The last decade has seen huge advances in artificial intelligence, smart devices and video analytics. The next will see a dramatic increase in the devices built from them. In fact, demand will be so high that we need to start thinking about our capacity to deliver them.
One bottleneck is the networks over which we expect them to connect. As 5G rolls out, 4G is still patchy outside urban areas and the capacity of our networks to carry 5G traffic has been questioned. Its rollout was also somewhat muted by attacks on phone masts by protesters.
Data centres are also feeling the strain. As more companies, individuals and devices link to Cloud services, data centres have to increase capacity, but noise abatement and heat dissipation make expanding or finding new sites a challenge.
The irony is that only a few emerging technologies need an explosively growing network; demand seems to be driven by people rather than machines. Follow any link to a 4G or 5G website and you quickly discover the benefit of being able to download a 2hr movie in 10 seconds. A strange boast considering that almost everyone now streams, not downloads, movies (and we can’t help wondering why they need them on the move).
By comparison, a smart meter reports your gas and electricity usage about six times per day, taking about 3 seconds in total. Smart meters also use data maintaining their network but that only raises their usage to about 1 minute.
Only a few devices need to transmit more than a few kilobytes of information per hour, nothing comparable to a movie download. Visual feeds from cameras are heavier on bandwidth, but how many hours of CCTV footage of empty buildings do we really need to collect on central servers?
The IoT is a outstanding medium for data gathering and remote control; the Cloud is ideal for data storage and leasing advanced applications, but the most exciting frontier is the development of autonomous systems. When we can store sophisticated algorithms on a chip, smart devices are not only less dependent on human management, but also less dependent on networks. Problems such as communication interruption, bandwidth overload, and response latency begin to disappear.
The obvious example is the self-driving car. Not only are they heavily dependent on advanced image recognition but must perform it at a blistering speed. If they had to depend on a remote server for their analytics, they could never match the response times of human drivers. There are several other reasons for providing self-driving cars with a connection (traffic information for example) but the visual analytics that enable it to drive have to be local.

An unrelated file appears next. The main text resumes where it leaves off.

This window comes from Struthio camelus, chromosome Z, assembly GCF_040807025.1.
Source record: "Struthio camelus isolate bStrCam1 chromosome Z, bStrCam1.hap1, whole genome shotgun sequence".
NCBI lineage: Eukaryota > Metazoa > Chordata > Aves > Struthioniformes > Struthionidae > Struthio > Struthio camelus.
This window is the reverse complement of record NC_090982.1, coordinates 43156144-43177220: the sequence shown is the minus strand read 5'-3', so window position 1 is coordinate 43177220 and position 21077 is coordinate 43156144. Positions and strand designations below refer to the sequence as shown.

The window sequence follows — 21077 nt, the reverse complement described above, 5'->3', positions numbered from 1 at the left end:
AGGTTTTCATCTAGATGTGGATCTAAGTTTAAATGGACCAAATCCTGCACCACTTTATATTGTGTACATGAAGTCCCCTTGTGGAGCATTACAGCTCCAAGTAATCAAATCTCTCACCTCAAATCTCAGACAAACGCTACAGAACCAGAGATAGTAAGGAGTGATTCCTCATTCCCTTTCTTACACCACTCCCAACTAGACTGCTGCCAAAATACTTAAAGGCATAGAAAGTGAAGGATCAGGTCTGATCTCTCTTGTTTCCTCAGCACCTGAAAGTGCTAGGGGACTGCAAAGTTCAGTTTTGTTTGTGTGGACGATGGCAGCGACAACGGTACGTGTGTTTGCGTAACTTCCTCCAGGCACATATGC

Video feeds are also a heavy load on human observers. CCTV security systems will be more effective when the equipment itself can identify salient events. In fact, the raison d'être for driverless cars is to improve on the situational awareness and sluggish responses of tired human drivers.
Cloud (or other network) dependence is the weak link in many IoT deployments, impairing its speed and reliability. The alternative is to distribute the processing workload close to the edge of the network - near the device. This is often called “Edge computing”.
Rapid situational awareness can often be achieved by incorporating AI or video recognition algorithms onto the device itself, or supplying them in a specialised processing unit in close proximity. This infrastructure can still work in symbiosis with distant resources and control systems, but the bulk of the processing is shifted as close as possible to where it is immediately needed.
In the next few years, real-time information response capabilities will find a multitude of new niches and transform existing ones. For example, video surveillance has been booming for years (in retailing, transport and security systems), but re-establishing those systems on edge architectures will transform their value by making the intelligence they collect actionable.
Knowing which bus ran you over might be useful in an inquest, but we would rather be warned that the bus is coming. Or consider the difference between scouring a police officer’s bodycam footage to see who fired at them, with a system that can recognise a gun and issue a warning that saves their life.
Ideal solutions will often be hybrid. Many systems can learn to recognise faces locally, for example at ATMs and robotic checkouts, yet they can still liaise with central repositories when needed.
Fully autonomous robots are no longer far-fetched, but in the meantime let Net 4 show you how to future proof your video processing systems.